In a statement for the record before the Lantos Human Rights Commission, Refugees International outlined the plight of the Rohingya people of Myanmar, an ethnic minority that is one of the most persecuted groups in the world. More than one million Rohingya live in Myanmar today and face wide-ranging restrictions on their rights to move, work, marry, and even have children. More than 140,000 Rohingya were displaced by violence in 2012 and another 100,000 have been forced to flee their homes during a military crackdown over the last six months.
A year and a half ago, thousands of desperate Rohingya and Bangladeshi migrants and asylum-seekers were abandoned at sea, shocking and horrifying many around the world. But more than a year later, little has changed. Governments and international agencies have fulfilled few promises to better protect Rohingya who, facing persecution in Myanmar, have seen flight as their only survival option.
More than one hundred thousand Rohingya Muslims have fled violence and persecution in Myanmar in recent years. In May 2015, thousands were abandoned on boats on the Andaman Sea, after the discovery of mass graves in human trafficking camps along the Thailand-Malaysia border led to a crackdown on human traffickers. The primary desired destination for the Rohingya refugees has been Malaysia, where tens of thousands live unrecognized as refugees at risk of exploitation and in constant fear of detention. Their lives are generally better than in the home country they fled, but still far too vulnerable.
Refugees International (RI) was just on the ground in Malaysia exploring conditions for several Rohingya communities who are among the tens of thousands who have fled persecution in Myanmar in recent years. Their journeys were often more horrific than the conditions from which they fled and their lives in Malaysia are only better in relative terms. The truth of this reality is starkly illuminated in the story of two sisters, Amina and Khadija.*
It’s been six months since as many as 1,000 Rohingya fleeing from Myanmar died in the Andaman Sea. And still, neighboring nations remain resistant to recognizing the Rohingya people’s rights as refugees. Even after neighboring governments met earlier this year and agreed to protect the Rohingya at sea, no nation has taken a leadership role in permitting them to disembark from boats safely and legally. The absence of a regional plan leaves the Rohingya vulnerable to the challenges of a perilous sea voyage, and further strands those Rohingya who have lived in Malaysia and other regional nations for up to three generations without legal rights or protection.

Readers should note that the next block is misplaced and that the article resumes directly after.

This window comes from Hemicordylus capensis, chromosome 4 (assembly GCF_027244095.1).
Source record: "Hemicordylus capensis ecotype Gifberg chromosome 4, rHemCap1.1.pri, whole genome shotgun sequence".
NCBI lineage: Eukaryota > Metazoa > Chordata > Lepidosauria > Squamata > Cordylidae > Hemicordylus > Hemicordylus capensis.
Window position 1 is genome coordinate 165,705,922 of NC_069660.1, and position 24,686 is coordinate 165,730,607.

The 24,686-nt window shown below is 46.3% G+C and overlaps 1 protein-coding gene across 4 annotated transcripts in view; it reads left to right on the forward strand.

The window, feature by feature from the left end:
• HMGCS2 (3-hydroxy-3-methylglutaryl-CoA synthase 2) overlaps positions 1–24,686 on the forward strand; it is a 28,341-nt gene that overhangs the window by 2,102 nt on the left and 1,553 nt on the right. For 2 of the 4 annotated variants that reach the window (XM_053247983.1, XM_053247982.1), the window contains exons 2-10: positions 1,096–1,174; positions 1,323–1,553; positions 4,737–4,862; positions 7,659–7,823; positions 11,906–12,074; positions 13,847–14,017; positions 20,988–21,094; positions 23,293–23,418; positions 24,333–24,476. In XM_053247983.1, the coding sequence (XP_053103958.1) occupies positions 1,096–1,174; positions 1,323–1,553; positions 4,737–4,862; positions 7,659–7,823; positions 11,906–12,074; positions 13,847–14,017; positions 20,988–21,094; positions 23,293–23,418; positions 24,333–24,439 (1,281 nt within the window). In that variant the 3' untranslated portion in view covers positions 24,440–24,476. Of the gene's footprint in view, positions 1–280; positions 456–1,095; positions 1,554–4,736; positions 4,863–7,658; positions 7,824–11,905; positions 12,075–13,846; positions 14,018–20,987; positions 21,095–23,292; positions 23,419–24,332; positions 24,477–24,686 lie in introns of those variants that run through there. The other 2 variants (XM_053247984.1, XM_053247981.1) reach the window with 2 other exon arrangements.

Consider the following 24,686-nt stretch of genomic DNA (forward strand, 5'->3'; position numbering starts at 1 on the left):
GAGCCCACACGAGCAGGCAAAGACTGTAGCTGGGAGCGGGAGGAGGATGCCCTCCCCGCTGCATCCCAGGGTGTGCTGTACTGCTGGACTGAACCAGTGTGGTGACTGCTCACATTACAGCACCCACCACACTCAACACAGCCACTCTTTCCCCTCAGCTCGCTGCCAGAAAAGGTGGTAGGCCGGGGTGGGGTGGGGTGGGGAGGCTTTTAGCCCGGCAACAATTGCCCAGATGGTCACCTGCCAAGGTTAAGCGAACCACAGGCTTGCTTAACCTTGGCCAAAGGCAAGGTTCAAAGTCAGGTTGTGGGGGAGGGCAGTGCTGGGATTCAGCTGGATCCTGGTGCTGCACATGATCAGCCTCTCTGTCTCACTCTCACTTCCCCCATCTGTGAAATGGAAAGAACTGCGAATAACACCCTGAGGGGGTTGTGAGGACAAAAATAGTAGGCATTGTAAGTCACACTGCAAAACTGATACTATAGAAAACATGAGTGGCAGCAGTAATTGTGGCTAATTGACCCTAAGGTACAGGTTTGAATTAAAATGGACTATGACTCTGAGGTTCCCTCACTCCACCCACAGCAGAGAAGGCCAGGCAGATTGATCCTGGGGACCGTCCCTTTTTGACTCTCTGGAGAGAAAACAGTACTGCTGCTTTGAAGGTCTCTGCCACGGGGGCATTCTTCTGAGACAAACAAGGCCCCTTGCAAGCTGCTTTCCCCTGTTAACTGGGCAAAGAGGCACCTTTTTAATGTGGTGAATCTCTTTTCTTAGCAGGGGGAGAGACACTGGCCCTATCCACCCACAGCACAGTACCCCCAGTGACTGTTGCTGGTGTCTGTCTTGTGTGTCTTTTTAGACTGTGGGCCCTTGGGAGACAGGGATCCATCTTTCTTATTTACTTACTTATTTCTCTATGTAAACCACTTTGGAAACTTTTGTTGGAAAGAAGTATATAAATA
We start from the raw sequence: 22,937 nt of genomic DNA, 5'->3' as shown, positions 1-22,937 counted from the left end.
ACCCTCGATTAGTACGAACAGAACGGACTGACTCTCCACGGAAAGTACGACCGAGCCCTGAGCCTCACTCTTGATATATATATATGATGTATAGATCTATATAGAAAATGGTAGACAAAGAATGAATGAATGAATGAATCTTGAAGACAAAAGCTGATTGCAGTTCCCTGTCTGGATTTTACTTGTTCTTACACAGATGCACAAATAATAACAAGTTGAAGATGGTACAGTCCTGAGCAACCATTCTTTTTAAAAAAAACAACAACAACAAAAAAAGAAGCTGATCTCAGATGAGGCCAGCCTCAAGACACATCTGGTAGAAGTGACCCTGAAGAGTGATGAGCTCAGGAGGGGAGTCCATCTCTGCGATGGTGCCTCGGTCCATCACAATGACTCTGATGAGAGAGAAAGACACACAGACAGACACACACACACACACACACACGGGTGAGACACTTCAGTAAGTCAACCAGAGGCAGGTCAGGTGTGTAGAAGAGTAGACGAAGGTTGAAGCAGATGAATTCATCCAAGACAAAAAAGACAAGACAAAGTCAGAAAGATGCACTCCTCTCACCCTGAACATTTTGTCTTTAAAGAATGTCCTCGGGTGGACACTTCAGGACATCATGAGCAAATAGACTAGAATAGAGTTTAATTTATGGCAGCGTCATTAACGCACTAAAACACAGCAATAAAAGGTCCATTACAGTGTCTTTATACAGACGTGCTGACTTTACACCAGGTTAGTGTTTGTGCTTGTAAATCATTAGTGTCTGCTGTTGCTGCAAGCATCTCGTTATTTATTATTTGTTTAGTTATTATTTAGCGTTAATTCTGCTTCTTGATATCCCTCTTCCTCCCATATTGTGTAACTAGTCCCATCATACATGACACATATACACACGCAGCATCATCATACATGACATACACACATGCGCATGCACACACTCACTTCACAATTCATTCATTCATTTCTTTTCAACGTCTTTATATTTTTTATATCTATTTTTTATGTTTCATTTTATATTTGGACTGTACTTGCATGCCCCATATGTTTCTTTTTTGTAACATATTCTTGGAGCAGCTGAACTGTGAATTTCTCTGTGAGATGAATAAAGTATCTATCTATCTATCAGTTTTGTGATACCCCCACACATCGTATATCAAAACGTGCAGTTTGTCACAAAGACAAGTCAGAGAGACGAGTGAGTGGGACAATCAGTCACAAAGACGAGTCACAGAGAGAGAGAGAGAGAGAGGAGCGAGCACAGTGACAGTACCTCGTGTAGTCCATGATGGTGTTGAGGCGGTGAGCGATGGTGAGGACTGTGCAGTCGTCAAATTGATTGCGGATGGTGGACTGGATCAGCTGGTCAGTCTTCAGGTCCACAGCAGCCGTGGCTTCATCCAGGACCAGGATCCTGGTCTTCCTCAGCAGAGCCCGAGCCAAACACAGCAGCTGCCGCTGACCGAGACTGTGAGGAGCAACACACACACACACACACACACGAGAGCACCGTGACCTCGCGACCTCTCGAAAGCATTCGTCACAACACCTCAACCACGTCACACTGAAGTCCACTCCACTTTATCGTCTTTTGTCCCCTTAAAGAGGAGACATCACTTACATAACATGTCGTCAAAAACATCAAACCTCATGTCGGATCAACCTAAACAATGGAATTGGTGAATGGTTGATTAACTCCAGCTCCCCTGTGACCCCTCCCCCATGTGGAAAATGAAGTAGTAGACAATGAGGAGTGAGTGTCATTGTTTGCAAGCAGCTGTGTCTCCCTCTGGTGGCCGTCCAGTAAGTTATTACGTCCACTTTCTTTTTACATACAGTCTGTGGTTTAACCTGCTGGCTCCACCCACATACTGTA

This week, in a stifling hot room in Malaysia filled with more than 50 Rohingya refugees, my own work with the community came full circle. I was sitting among dozens of people who had fled the very same displacement camps in Sittwe, Myanmar that I had visited twice before in 2012 and 2014. When I arrived in September 2012, Rohingya were still entering the camps and there was almost no clean water, food, or shelter. People were literally starving. It was the worst situation I had ever witnessed.
Earlier this year, the world watched in both horror and sadness as thousands of desperate Rohingya who had fled persecution in Myanmar were abandoned on boats without food or water. As countless numbers died of dehydration and starvation each day, neighboring countries quarreled over who should take them in and how limited their assistance would be. Finally, Malaysia and Indonesia agreed to accept up to 7,000 Rohingya, but only on the condition that they would be resettled out of their countries within a year.